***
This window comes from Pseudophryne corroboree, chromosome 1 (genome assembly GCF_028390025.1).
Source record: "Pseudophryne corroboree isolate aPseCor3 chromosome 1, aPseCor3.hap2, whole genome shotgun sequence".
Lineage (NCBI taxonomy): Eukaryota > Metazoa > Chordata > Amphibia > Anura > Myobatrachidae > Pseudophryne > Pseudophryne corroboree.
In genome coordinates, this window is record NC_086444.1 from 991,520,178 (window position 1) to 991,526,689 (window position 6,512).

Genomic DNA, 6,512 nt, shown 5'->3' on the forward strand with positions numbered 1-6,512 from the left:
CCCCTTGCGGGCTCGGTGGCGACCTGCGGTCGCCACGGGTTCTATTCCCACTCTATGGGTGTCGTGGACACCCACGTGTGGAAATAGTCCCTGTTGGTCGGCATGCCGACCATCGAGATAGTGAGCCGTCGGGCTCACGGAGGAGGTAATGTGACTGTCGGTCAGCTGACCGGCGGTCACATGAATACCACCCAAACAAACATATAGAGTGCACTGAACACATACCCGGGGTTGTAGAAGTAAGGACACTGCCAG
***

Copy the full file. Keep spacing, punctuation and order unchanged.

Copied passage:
This window comes from Pseudophryne corroboree, chromosome 1 (genome assembly GCF_028390025.1).
Source record: "Pseudophryne corroboree isolate aPseCor3 chromosome 1, aPseCor3.hap2, whole genome shotgun sequence".
Lineage (NCBI taxonomy): Eukaryota > Metazoa > Chordata > Amphibia > Anura > Myobatrachidae > Pseudophryne > Pseudophryne corroboree.
In genome coordinates, this window is record NC_086444.1 from 991,520,178 (window position 1) to 991,526,689 (window position 6,512).

Genomic DNA, 6,512 nt, shown 5'->3' on the forward strand with positions numbered 1-6,512 from the left:
CCCCTTGCGGGCTCGGTGGCGACCTGCGGTCGCCACGGGTTCTATTCCCACTCTATGGGTGTCGTGGACACCCACGTGTGGAAATAGTCCCTGTTGGTCGGCATGCCGACCATCGAGATAGTGAGCCGTCGGGCTCACGGAGGAGGTAATGTGACTGTCGGTCAGCTGACCGGCGGTCACATGAATACCACCCAAACAAACATATAGAGTGCACTGAACACATACCCGGGGTTGTAGAAGTAAGGACACTGCCAG